It’s no secret that humans in groups tend to have an unspoken hierarchy, whether we consciously notice it or not, it’s still there. This differs from traditional formal hierarchies found in clubs, work, or school, in that the pecking order is decided mostly through complex social interactions between group members.
Consider the social groups you keep right now. Who is it that people are trying to please? Who are they seeking implicit approval from? Who do they tend not interrupt or confront? You may also notice sometimes that other group members will look to this person to see their reaction to particular people and events, that group member may then choose to imitate that reaction. This is the de-facto alpha of the group, but not necessarily for long if you assert yourself correctly.
By taking a look at the physical behaviours of a dominant man or woman, you too can reap the benefits of asserting yourself upon the world.
The best way to understand what physical dominance is is by learning what it’s not.
Physical dominance is not:
- Hurting others
- Instigating violence
- Threatening others
You’re not aiming to show a tough-guy attitude, you’re aiming to show that you’re entirely confident in your own skin.
Physical dominance is:
- Keeping an open stance (chest out, legs apart, shoulders rested, hands not in pockets)
- This shows that you perceive no threats to yourself and are confident that you can deal with whatever may come your way.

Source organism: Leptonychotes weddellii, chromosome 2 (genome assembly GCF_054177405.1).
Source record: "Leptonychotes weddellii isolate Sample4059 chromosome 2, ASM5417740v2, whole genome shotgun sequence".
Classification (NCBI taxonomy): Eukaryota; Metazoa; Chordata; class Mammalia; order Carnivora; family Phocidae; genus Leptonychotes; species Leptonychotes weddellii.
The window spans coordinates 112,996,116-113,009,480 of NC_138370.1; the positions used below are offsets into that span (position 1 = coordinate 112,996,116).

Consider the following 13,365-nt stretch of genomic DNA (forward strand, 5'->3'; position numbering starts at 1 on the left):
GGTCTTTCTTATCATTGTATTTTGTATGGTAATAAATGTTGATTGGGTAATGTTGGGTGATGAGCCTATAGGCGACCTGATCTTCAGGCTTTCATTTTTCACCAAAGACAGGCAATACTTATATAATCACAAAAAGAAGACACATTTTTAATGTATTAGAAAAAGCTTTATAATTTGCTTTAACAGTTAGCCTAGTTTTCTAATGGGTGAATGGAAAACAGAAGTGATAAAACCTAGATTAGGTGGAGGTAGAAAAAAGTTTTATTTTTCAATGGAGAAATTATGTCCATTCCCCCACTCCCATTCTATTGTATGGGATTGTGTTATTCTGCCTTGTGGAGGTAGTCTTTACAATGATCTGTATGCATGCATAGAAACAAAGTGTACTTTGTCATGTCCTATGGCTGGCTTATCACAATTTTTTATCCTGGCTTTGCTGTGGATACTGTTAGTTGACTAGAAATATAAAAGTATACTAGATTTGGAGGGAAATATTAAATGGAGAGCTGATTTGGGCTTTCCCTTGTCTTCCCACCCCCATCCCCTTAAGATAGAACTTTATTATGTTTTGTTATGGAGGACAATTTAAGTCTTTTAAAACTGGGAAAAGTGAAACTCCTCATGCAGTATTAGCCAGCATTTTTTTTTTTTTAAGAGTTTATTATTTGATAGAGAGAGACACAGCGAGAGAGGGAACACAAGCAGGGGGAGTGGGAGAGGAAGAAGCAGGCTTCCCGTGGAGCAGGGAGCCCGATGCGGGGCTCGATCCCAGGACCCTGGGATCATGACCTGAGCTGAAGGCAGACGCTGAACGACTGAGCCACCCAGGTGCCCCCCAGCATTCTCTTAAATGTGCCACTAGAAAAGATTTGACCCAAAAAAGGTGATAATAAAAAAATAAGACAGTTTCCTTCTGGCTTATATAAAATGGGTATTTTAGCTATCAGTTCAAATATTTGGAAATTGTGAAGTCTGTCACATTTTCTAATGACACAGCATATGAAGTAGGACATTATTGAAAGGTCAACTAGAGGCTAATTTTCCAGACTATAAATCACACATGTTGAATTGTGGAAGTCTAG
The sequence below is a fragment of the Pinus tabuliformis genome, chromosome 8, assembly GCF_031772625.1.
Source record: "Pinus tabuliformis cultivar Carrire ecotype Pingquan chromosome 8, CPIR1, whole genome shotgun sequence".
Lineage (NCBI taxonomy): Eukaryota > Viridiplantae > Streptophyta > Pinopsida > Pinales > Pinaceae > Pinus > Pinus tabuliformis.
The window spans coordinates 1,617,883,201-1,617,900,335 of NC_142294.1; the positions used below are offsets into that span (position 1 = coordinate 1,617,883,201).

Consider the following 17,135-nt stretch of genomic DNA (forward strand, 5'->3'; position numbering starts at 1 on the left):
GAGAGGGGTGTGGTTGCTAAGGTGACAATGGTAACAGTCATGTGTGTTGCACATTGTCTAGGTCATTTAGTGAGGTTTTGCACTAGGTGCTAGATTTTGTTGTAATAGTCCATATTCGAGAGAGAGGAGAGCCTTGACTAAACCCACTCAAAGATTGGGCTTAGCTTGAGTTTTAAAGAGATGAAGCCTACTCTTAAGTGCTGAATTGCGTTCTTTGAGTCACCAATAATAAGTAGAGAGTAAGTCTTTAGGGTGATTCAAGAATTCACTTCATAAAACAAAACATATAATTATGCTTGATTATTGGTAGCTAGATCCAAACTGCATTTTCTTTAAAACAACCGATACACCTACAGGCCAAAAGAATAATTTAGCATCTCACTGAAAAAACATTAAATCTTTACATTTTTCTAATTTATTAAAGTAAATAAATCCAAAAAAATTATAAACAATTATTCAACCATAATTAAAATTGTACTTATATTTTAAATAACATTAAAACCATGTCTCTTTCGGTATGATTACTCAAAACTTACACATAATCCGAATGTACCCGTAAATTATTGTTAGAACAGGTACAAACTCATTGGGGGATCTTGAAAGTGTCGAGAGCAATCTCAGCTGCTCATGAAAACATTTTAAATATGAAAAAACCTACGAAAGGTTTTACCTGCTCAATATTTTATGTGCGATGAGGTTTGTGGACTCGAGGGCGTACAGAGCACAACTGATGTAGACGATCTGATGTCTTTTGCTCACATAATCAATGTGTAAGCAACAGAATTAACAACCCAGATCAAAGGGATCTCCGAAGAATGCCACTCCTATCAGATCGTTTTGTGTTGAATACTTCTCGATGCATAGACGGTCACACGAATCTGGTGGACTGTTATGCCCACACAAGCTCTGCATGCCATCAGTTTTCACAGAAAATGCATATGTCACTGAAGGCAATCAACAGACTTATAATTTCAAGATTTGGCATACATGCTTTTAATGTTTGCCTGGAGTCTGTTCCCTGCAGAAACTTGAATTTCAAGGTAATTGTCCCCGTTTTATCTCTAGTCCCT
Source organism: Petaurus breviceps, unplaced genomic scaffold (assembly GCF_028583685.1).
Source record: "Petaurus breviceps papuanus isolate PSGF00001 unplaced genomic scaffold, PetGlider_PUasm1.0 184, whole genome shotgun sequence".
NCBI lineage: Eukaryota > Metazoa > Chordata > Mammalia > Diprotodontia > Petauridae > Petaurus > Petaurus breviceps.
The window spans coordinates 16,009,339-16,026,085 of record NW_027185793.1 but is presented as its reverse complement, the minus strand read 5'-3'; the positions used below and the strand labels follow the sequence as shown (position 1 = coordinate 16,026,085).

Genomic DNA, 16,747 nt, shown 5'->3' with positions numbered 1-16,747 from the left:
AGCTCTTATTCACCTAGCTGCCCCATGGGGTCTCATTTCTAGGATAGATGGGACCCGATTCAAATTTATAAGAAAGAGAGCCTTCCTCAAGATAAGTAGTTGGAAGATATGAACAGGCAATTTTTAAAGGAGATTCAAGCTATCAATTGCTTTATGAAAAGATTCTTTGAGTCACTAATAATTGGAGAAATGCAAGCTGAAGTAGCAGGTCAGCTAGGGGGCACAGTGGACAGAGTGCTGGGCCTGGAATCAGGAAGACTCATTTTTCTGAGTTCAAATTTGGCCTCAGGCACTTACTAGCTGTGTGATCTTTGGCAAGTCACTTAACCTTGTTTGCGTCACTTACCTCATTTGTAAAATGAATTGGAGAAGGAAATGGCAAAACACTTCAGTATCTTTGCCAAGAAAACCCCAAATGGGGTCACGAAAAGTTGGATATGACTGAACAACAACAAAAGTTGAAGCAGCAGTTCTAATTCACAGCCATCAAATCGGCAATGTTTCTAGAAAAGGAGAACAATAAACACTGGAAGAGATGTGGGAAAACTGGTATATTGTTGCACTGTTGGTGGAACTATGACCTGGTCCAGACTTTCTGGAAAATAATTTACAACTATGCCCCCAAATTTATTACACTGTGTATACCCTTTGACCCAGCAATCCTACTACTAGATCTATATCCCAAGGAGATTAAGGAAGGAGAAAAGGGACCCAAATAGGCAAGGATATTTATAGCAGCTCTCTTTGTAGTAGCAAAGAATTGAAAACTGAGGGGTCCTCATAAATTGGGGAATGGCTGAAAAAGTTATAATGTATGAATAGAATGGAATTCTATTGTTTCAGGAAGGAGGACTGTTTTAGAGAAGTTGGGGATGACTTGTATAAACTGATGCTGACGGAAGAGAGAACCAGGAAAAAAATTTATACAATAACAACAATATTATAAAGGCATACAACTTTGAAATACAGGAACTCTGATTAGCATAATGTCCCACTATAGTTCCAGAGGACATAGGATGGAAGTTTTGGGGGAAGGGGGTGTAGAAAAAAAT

- Maintaining eye-contact in conversation
- Eye contact shows that you are uninhibited or anxious in the presence of the other person, a sign of self-assurance and sincerity. (Don’t stare the other person down though, keep eye-contact around 80% of the time.)
- Sitting and/or lounging as you please
- An assertive individual doesn’t care for other’s judgements or weak social norms, as the alpha, he or she is given the permission to shatter these. Show this by relaxing at ease the way you want to, regardless of the environment. (Naturally, there are still some situations where this should not be followed; job interviews etc.)
- Taking up all the space you need
- Your confident open stance means taking up all the space you need to be as comfortable as you want to be. This is important in almost any situation, from sitting in your chair in class to dancing at a nightclub.
These are just some general guidelines on asserting physical dominance in everyday life, there are much more out there that are more context-dependent.
Some of this information may come across to some as arrogant or unpleasant, but it need not appear that way.
Asserting physical dominance differs a lot depending on context, you will have to learn to judge for yourself as to where and when you should do what. All of the above should be practised respectfully and with only constructive aims, otherwise you could end up antagonising others.
Do you think there are other great ways of asserting your physical dominance? Let me hear them and we can expand our list together.
Also, do you also think there’s anything inherently wrong with acting out these behaviours in everyday life? I’d love to know your own thoughts and experiences.